I don't agree. If I gave away one dollar, I wouldn't have enough to make it through the month. God has not seen fit for me to have a job for the last three years. God has not seen fit to provide me with the money I need for basic subsistence. I'm not angry at God. I give as much as I can to my synagogue. and I volunteer a lot in my community. I give my professional expertise and I do more mundane tasks. If that did not count, my purpose for living would be taken from me and I would fall away from my Jewish roots. If I don't own a field of grain, I can't leave the corners for gleaners.

(8) Andy, January 10, 2012 3:40 PM

seems to have raised more ? than answered re tzedekeh

I agree with much of what you say and then some and not just 10-20% we are obligated to give,but all ones material wealth is from the Almighty, and we will have to account for what we did with it while it was on loan to us. That said you left many questions unanswered and may have inadvertenly given false info re certain circumstances. For example if a family makes X per year and needs to choose between more extensive Torah education or Jewish summer camp for kids and giving 10% after net income? What about the mitzvah of helping eldery parents by provideing them certain luxuries, does that come first? You did not try and explain why some communities are more giving.Is there a relation between how much they as a community have and what % they give? Is it religious education /early training that makes the difference?Another statement that confuses me was the promise that for properly fulfilling the mitzvah of tzedekah one receives reward in this world as well as the next. It would seem that if that is the case in this world it could be clearly demonstrated. If so it would be the greatest sales pitch ever.It could be proven by example that there would be only an upside to giving.

(7) smb, January 9, 2012 7:23 PM

give and receive

it might be hard to give nowadays, but when we give, we receive blessings in return

(6) Mordechai Shuali, January 9, 2012 4:13 AM

Time Is Not Money, But It Must Also Be Given

Rabbi Moshe Feinstein, one of the greatest Jewish leaders in the past 100 years, writes that one must tithe his time as well as his money. As far as gross or net income, I believe this is not at all clear in Jewish law and many say tzedakah is on gross income although it may be after certain basic living expenses are deducted. As far a giving less than 10% goes. I believe it is still considered tzedakah, but the mitzvah of tithing (giving 10 %) is not fulfilled.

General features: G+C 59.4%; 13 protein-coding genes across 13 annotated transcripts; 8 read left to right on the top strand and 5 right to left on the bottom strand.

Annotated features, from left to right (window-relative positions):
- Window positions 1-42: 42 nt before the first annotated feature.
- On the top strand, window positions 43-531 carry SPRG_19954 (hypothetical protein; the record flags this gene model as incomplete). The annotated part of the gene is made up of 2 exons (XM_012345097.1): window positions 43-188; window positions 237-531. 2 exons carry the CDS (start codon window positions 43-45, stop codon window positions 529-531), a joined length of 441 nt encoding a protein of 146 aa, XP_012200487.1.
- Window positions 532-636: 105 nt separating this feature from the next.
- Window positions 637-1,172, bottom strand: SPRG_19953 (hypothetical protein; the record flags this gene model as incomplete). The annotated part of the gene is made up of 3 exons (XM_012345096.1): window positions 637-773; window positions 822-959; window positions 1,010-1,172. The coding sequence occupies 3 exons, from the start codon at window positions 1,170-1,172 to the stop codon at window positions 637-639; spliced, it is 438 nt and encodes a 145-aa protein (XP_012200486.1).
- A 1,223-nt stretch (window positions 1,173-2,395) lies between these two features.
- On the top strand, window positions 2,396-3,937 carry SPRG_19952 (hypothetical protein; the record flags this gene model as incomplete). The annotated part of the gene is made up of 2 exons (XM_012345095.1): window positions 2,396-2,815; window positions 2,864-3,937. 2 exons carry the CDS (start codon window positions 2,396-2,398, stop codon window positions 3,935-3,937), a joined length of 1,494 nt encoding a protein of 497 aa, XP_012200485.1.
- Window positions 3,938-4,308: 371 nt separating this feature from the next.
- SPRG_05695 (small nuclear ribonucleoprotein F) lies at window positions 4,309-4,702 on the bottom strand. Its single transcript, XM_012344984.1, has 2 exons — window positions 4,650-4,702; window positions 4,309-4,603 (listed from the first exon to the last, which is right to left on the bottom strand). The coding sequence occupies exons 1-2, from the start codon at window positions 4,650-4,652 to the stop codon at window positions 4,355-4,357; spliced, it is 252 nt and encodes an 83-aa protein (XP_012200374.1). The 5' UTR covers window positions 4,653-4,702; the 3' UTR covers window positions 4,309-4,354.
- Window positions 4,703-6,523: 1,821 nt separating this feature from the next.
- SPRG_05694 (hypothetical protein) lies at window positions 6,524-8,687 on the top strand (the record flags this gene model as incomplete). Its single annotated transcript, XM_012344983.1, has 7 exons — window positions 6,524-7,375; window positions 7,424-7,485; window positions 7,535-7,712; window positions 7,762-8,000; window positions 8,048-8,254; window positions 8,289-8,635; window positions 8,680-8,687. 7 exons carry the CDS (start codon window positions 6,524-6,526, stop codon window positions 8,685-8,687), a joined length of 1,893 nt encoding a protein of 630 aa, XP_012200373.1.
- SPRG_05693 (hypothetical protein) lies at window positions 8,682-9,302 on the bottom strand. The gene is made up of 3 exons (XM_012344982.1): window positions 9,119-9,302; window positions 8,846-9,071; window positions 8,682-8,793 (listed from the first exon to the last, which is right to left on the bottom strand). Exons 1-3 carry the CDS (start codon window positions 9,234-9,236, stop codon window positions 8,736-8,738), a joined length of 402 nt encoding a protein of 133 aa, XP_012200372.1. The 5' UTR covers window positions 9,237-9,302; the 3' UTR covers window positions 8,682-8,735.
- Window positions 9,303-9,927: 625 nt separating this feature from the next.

(5) Rebecca, January 8, 2012 11:24 PM

What about the unemployed?

I agree that everyone should give what they can, but there are a great many of us these days who are living on unemployment benefits that are a tiny fraction of what we used to earn. If we can barely hold on to our homes and buy food, is it wise for us to give the same percentage that the well-off have to give? In my case, I have replaced money with time. I volunteer at food pantries, do Bikkur Holim visits, etc. For special situations in the community when I hear that someone needs financial help, I donate $5 or so. That's really all I can do, and I think it's good enough for now..

(4) SusanE, January 8, 2012 6:37 PM

10% After taxes? G-d should receive your best BEFORE Taxes.

Thank you Lori for bring us this video today. I have some opinions on giving after taxes have been deducted from your income. imo G-d should receive only from the top..... not from the leftovers. If a man earns $50,000 a year and gives 10% he can live quite nicely on what is left. If a man earns $14,000. a year and gives 10%, it would seem he uses money needed for living expenses. Does G-d calculate or use a sliding scale? Yes he does! The latter who gives from his pension or minimum wage, will never go without his needs being met.~~~~~~~~~~ To those who want to count volunteer time as money, I say go to work at a job for pay, for the number of hours you would normally volunteer . Then give all that pay towards tzedekah if you really care about doing the right thing. ~~~~~~~~~~~~~ Why and When did giving 10% or tithing become a Cash Only transaction? Seems a bit odd. btw,....I give gladly (from the top) that money has never belonged to me.

(3) Anonymous, January 8, 2012 6:04 PM

To commenter #1: I agree with your assessment 100%. While I believe in tzedekeh, I also believe in doing what I can with what I have. If we put a percentage on tzedekeh, people might not give anything at all because they are unable to donate what is required.

(2) Rosen, January 8, 2012 3:36 PM

is giving any less than 10% not good enough?

I do donate money for tzedekah/charity, even though it may not be up to 10%. If I were to give around 3%, 5%, or 8% or so, is that not good enough from what we give from our income after taxes? Notably, the cost of living is just getting higher and higher, and doesn't the first charity or tzedekah begin at home?

(1) Alan S., January 8, 2012 10:53 AM

This video is another excellent one by Rebbitzen Palatnik. However, her question about why certain communities are more generous is really not all that confounding. Surely the two obvious basic reasons must be the general wealth of the community and how its people perceive their existence. People that "feel well off" are likelier to give. Additionally, if the people have or had a "hard scrabble" life or are eking out a sustenance, they will be less likely to give than those people that are not living pay check to pay check. Per your example,Toronto is generally known as an "affluent" city.